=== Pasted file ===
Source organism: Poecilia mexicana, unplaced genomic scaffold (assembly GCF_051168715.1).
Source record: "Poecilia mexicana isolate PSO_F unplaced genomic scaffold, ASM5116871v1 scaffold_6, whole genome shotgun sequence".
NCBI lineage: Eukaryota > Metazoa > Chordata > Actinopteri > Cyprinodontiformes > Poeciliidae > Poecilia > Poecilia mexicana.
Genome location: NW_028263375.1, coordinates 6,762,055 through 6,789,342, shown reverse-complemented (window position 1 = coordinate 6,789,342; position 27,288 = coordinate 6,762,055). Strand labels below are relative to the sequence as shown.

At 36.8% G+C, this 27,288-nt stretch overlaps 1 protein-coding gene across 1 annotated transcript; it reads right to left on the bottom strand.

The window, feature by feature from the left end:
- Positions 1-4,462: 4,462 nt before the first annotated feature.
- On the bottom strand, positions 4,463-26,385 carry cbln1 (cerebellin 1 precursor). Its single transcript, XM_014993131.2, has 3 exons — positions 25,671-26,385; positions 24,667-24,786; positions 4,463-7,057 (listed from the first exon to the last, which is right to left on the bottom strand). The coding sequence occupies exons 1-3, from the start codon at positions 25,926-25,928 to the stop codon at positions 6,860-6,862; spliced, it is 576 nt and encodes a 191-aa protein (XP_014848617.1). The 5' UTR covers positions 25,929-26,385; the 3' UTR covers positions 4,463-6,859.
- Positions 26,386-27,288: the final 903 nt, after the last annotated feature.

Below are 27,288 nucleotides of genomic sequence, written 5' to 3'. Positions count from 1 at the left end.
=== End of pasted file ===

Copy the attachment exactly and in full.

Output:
Source organism: Poecilia mexicana, unplaced genomic scaffold (assembly GCF_051168715.1).
Source record: "Poecilia mexicana isolate PSO_F unplaced genomic scaffold, ASM5116871v1 scaffold_6, whole genome shotgun sequence".
NCBI lineage: Eukaryota > Metazoa > Chordata > Actinopteri > Cyprinodontiformes > Poeciliidae > Poecilia > Poecilia mexicana.
Genome location: NW_028263375.1, coordinates 6,762,055 through 6,789,342, shown reverse-complemented (window position 1 = coordinate 6,789,342; position 27,288 = coordinate 6,762,055). Strand labels below are relative to the sequence as shown.

At 36.8% G+C, this 27,288-nt stretch overlaps 1 protein-coding gene across 1 annotated transcript; it reads right to left on the bottom strand.

The window, feature by feature from the left end:
- Positions 1-4,462: 4,462 nt before the first annotated feature.
- On the bottom strand, positions 4,463-26,385 carry cbln1 (cerebellin 1 precursor). Its single transcript, XM_014993131.2, has 3 exons — positions 25,671-26,385; positions 24,667-24,786; positions 4,463-7,057 (listed from the first exon to the last, which is right to left on the bottom strand). The coding sequence occupies exons 1-3, from the start codon at positions 25,926-25,928 to the stop codon at positions 6,860-6,862; spliced, it is 576 nt and encodes a 191-aa protein (XP_014848617.1). The 5' UTR covers positions 25,929-26,385; the 3' UTR covers positions 4,463-6,859.
- Positions 26,386-27,288: the final 903 nt, after the last annotated feature.

Below are 27,288 nucleotides of genomic sequence, written 5' to 3'. Positions count from 1 at the left end.